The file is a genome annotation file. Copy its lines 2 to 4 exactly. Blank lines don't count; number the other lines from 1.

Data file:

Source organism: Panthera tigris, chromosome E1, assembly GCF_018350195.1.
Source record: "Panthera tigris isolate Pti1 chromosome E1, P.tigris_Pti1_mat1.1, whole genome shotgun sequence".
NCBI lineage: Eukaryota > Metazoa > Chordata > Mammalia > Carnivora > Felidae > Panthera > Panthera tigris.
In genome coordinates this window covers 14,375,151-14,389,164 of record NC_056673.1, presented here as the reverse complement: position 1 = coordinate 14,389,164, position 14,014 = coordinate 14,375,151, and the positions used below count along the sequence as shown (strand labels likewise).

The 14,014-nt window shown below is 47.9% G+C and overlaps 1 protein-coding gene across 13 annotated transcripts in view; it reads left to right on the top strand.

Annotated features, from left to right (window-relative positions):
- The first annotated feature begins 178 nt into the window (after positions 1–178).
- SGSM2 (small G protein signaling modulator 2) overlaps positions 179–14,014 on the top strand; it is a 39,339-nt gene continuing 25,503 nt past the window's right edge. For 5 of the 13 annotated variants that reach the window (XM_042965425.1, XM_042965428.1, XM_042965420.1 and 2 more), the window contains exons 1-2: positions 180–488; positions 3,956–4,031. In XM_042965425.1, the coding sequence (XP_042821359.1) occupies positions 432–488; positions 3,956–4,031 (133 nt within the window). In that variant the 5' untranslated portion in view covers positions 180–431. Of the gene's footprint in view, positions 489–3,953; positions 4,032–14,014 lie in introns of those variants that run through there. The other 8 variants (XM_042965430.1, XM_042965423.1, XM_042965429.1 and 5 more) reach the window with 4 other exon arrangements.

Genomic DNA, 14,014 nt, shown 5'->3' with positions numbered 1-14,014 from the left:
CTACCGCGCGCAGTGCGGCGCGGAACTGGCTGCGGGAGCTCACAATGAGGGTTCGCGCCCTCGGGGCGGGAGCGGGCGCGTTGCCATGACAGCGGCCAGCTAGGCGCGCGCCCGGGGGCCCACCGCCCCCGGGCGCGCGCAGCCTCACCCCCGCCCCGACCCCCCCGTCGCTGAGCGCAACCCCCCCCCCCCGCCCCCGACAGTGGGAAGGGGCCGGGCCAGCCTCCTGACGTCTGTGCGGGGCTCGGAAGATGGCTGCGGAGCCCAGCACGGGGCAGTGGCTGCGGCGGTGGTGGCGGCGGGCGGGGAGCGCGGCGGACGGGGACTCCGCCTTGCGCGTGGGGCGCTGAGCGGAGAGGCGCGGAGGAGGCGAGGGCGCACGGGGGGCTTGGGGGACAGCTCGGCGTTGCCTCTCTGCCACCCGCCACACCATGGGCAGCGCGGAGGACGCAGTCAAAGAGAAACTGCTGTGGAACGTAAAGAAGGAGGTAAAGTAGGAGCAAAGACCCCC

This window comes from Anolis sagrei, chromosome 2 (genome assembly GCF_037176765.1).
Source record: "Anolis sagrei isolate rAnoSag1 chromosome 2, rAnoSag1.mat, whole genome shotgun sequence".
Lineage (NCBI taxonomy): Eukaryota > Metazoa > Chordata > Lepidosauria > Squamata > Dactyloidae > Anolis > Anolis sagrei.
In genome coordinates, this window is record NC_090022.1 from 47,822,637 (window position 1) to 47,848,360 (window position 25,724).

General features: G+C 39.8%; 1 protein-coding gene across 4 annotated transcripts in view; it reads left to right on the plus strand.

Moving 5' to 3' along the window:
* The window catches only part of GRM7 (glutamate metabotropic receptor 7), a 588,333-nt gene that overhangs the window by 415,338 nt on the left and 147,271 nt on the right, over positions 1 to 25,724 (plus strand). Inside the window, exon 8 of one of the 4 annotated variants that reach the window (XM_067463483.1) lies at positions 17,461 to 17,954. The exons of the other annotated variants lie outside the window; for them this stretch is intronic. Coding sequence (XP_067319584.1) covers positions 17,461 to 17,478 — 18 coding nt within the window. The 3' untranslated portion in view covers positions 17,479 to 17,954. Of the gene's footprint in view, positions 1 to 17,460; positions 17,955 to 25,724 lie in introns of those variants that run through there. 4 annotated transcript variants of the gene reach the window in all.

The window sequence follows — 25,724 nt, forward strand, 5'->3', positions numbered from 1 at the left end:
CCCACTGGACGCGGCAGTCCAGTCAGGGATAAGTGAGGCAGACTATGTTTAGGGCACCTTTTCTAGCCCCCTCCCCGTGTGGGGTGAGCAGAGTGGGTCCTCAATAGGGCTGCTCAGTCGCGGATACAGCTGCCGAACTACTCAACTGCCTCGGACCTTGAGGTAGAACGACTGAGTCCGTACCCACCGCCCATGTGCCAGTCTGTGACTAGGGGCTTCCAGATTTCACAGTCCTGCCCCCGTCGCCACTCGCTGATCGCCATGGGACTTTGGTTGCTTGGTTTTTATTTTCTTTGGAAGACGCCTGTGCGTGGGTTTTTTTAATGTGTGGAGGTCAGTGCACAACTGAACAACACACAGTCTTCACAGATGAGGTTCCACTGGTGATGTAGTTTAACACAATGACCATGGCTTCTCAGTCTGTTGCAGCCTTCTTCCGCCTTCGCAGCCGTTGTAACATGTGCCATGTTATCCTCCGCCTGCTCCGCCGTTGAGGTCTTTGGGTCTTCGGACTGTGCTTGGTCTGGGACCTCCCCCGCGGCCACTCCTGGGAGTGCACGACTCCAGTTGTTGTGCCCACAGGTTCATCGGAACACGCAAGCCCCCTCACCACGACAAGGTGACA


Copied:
Source record: "Panthera tigris isolate Pti1 chromosome E1, P.tigris_Pti1_mat1.1, whole genome shotgun sequence".
NCBI lineage: Eukaryota > Metazoa > Chordata > Mammalia > Carnivora > Felidae > Panthera > Panthera tigris.
In genome coordinates this window covers 14,375,151-14,389,164 of record NC_056673.1, presented here as the reverse complement: position 1 = coordinate 14,389,164, position 14,014 = coordinate 14,375,151, and the positions used below count along the sequence as shown (strand labels likewise).